A snack is a small service of food and eaten between meals. Snacks come in a variety of forms including packaged snack foods and other processed foods, as well as items made from fresh ingredients at home. Traditionally, snacks are prepared from ingredients available at home without a great deal of preparation. Biscuits, cold cuts, leftovers, popcorn and sweets are used as snacks; the Dagwood sandwich was the humorous result of a cartoon character's desire for large snacks. With the spread of convenience stores, packaged snack foods became a significant business. Snack foods are designed to be portable and satisfying. Processed snack foods, as one form of convenience food, are designed to be less perishable, more durable, more portable than prepared foods, they contain substantial amounts of sweeteners and appealing ingredients such as chocolate and specially-designed flavors. Beverages, such as coffee and tea, are not considered snacks although they may be consumed along with or in lieu of snack foods.
A snack eaten shortly before going to bed or during the night may be called a "bedtime snack", "late night snack", or "night snack". In the United States, a popular snack food is the peanut. Peanuts first arrived from South America via slave ships and became incorporated into African-inspired cooking on southern plantations. After the Civil War, the taste for peanuts spread north, where they were incorporated into the culture of baseball games and vaudeville theaters. Along with popcorn, snacks bore the stigma of being sold by unhygienic street vendors; the middle-class etiquette of the Victorian era categorized any food that did not require proper usage of utensils as lower-class. Pretzels were introduced to North America via New Amsterdam in the 17th century. In the 1860s, the snack was still associated with immigrants, unhygienic street vendors, saloons. Due to loss of business during the Prohibition era, pretzels underwent rebranding to make them more appealing to the public; as packaging revolutionized snack foods, allowing sellers to reduce contamination risk, while making it easy to advertise brands with a logo, pretzels boomed in popularity, bringing many other types of snack foods with it.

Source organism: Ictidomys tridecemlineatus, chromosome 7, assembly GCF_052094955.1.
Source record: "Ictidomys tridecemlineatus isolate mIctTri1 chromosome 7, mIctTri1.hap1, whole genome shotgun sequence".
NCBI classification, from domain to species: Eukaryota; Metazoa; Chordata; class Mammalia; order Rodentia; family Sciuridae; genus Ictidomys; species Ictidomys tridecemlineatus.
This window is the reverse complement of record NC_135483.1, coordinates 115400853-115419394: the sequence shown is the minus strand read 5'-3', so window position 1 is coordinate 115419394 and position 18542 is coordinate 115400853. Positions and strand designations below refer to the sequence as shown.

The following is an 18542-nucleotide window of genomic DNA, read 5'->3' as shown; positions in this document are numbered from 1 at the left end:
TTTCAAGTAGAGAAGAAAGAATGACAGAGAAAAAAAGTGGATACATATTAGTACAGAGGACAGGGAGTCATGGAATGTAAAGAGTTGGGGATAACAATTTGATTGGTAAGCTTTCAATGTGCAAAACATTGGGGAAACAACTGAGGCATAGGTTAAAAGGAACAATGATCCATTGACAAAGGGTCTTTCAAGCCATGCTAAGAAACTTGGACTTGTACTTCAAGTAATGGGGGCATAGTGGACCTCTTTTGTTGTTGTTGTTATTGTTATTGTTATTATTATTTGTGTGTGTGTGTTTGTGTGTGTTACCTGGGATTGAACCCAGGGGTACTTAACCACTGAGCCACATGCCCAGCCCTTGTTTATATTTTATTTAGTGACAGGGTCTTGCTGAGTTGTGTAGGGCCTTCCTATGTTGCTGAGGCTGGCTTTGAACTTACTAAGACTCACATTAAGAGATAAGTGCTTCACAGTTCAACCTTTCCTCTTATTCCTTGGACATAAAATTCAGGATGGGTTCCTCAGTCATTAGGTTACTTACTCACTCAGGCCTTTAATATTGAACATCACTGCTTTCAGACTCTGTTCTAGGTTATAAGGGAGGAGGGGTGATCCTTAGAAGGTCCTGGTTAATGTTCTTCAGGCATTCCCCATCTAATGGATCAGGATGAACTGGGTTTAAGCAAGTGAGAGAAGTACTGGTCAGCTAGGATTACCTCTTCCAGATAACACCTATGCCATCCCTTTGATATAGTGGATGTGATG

By the 1950s, snacking had become an all-American pastime, becoming an internationally recognized emblem of middle American life. Healthy snacks include those that have significant vitamins, are low in saturated fat, added sugars, sodium. Examples of healthy snacks include: Eggs, such as hard-boiled eggs and vegetables Lean cheese Lean meats, Low-fat dairy products Nuts and seeds Foods that have whole grains Government bodies, such as Health Canada, recommend that people make a conscious effort to eat more healthy, natural snacks - such as fruit, vegetables and cereal grains – while avoiding high-calorie, low-nutrient junk food. A 2010 study showed that children in the United States snacked on average six times per day twice as as American children in the 1970s; this represents consumption of 570 calories more per day than U. S. children consumed in the 1970s. A Tufts University Department of Psychology empirical study titled "Effect of an afternoon confectionery snack on cognitive processes critical to learning" found that a consumption of a confectionery snack in the afternoon improved spatial memory in the study's sample group, but in the area of attention performance it had a mixed effect.
"Wikibooks Cookbook – A collection of recipes from around the world". Wikibooks
A drink is a liquid intended for human consumption. In addition to their basic function of satisfying thirst, drinks play important roles in human culture. Common types of drinks include plain drinking water, coffee, hot chocolate and soft drinks. In addition, alcoholic drinks such as wine and liquor, which contain the drug ethanol, have been part of human culture for more than 8,000 years. Non-alcoholic drinks signify drinks that would contain alcohol, such as beer and wine, but are made with less than.5 percent alcohol by volume. The category includes drinks that have undergone an alcohol removal process such as non-alcoholic beers and de-alcoholized wines; when the human body becomes dehydrated, it experiences thirst. This craving of fluids results in an instinctive need to drink. Thirst is regulated by the hypothalamus in response to subtle changes in the body's electrolyte levels, as a result of changes in the volume of blood circulating; the complete elimination of drinks, that is, from the body will result in death faster than the removal of any other substance.